From the point if view of self-interest this matter is crucial to business success. The demand for new skills and variety in the future is likely to place organisations in a seller's market. Skills particularly in science, technology and human relationship areas are likely to be in short supply. Partly this arises because there is not a finite absolute level of skill required. For example quality and customer service. There is simply no limit to the quality that can build a product or service; there is no limit to courtesy and service. It follows therefore that however much factors improve, the 'best' will always be in short supply.

It is therefore important that the organisation does not necessarily limit itself in the search for people of ability and quality. It follows that all groups within and outside the organisation should be seen as providing its potential needs. Equal opportunities makes business sense.

Targeting

A growing number of companies are adopting some form of targeting as part of their equal opportunity programmes as a way of ensuring progress.

Targeting can bring open hostility about the envisaged changes to the surface. New methods to encourage disadvantaged groups to improve employment or developmental opportunities can lead to legitimate criticism. This would be particularly the case if targeting led to positive discrimination in recruitment, which is illegal in the UK. There must be caution in this area. Managers would have to pay particular attention to the legislative framework in what can be a fluid area both in the terms of new acts or interpretation of existing law by the courts.

It is unlawful to require candidates for jobs to meet criteria which are more difficult for different racial groups or either sex to achieve, unless the criteria are specifically a requirement of the job. It is the establishment and maintenance of fair and justifiable selection criteria within the framework of targeting that can form the key focus of an equal treatment policy. The kind of targets would refer to recruitment levels, promotion levels and training to be taken up separately by the appropriate classification.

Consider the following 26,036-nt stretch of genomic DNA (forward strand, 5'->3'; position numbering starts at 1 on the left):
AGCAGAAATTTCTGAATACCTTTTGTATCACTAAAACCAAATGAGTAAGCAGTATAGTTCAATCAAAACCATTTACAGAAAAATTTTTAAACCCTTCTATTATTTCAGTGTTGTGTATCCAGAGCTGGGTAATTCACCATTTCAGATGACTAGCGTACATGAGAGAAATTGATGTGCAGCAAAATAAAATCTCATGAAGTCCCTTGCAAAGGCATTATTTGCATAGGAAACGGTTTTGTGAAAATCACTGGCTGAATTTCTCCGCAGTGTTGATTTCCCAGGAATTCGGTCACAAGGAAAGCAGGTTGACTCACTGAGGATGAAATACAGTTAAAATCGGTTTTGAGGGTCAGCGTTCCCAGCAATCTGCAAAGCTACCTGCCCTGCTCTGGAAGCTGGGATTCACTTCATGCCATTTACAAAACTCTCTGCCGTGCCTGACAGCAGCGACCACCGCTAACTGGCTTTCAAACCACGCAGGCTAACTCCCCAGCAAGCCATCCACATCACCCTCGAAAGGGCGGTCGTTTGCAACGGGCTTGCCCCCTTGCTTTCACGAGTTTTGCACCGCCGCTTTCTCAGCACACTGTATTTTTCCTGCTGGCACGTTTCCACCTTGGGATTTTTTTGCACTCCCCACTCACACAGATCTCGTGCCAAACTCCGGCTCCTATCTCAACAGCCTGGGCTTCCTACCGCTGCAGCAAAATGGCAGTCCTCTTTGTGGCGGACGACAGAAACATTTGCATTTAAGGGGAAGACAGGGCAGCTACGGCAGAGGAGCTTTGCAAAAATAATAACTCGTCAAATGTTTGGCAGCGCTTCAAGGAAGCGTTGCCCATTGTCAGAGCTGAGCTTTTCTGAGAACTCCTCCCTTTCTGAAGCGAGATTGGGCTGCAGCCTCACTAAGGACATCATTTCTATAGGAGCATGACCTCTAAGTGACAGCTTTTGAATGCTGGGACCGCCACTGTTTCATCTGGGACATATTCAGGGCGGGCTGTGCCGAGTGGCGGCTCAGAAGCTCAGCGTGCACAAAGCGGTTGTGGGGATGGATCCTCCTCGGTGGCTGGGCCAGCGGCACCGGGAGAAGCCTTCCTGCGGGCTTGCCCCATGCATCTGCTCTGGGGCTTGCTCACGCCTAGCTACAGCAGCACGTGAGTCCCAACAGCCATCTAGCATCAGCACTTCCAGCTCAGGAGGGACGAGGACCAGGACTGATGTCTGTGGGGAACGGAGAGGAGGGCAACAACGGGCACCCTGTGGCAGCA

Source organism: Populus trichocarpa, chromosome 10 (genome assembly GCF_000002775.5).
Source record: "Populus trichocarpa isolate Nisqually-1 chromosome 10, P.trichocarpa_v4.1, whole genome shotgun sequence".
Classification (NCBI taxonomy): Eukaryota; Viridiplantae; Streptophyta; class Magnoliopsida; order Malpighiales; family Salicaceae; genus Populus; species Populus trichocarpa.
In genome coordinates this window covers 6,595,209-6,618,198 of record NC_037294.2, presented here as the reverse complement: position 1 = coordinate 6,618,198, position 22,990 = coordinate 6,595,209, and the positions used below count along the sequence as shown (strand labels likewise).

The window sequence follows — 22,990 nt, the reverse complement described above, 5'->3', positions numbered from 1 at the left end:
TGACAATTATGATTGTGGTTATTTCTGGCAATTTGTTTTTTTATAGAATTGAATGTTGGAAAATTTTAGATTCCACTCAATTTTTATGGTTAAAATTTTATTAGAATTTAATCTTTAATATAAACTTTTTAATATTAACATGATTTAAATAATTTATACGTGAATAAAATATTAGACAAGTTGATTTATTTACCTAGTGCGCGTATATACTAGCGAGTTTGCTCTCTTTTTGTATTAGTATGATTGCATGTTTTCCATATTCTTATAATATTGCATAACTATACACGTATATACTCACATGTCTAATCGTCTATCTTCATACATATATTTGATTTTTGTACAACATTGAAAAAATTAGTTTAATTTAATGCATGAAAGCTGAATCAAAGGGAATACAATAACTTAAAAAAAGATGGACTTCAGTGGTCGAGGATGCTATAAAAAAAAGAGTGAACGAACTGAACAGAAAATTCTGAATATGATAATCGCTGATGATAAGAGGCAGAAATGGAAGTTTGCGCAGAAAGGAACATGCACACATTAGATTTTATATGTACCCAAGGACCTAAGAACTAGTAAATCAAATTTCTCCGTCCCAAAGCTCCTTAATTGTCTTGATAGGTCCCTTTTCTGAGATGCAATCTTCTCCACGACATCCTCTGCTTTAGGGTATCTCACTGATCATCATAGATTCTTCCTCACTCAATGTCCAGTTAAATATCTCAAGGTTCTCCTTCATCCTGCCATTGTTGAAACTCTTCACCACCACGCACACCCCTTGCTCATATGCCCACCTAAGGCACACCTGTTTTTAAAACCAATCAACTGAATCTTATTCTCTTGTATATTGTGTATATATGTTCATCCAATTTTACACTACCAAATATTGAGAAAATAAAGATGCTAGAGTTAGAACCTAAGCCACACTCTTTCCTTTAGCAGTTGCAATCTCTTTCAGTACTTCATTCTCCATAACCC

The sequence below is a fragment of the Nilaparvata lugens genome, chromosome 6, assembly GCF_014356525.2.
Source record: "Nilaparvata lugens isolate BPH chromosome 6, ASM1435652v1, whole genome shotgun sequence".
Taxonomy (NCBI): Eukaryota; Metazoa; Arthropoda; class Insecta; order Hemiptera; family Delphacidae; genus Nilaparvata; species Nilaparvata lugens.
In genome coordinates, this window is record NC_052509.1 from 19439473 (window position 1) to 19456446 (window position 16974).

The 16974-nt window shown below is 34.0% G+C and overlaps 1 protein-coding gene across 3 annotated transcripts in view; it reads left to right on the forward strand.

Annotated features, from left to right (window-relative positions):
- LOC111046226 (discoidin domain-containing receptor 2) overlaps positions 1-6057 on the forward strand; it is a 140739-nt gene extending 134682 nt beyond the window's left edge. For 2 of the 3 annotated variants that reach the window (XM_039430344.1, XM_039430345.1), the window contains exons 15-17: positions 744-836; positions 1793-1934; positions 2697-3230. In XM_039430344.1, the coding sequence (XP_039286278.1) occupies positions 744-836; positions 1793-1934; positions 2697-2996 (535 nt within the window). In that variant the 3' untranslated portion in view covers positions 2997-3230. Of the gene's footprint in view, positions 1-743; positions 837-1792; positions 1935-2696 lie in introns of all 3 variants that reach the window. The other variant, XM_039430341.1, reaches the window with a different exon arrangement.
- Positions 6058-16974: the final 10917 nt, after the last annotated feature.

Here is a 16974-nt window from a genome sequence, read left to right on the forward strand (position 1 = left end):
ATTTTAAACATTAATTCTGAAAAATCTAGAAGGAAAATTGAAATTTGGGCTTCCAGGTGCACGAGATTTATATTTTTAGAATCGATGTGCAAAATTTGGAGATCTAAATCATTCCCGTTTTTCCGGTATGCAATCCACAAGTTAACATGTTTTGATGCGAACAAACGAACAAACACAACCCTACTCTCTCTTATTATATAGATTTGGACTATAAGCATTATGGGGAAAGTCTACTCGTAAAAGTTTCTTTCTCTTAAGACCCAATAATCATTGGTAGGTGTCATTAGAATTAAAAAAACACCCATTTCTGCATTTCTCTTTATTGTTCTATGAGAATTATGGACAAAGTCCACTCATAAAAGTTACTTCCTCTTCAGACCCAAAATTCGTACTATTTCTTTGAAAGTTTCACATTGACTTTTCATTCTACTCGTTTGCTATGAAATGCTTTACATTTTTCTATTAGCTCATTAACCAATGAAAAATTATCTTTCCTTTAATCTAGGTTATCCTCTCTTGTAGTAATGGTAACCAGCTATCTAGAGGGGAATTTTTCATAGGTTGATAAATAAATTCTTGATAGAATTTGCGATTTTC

In summary the target is the result of the organisations various policies, that will be expected to be achieved over a period of time. The targets are not quotas and must not lead to unlawful activity. This is not an easy dividing line and care and attention would be required to separate the pre-selection process from the point of selection itself. It is for example, possible to encourage women to take up engineering or science as a career. However, while this extra effort can be directed at women to encourage greater numbers to apply there must be no discrimination at the point of actual selection based on race, creed and sex.

Targeting makes business sense if it results in a better use of talent available within the company, opens up new sources of external recruitment or simply projects the company as a fair employer. Companies who readily accept targeting in other areas of their business may find difficulty in explaining why targeting achievement equal opportunities policies is not appropriate.

Trade Unions - Negotiations Through Trade Unions

Employees who are members of trade unions have the security of knowing that they can call on the services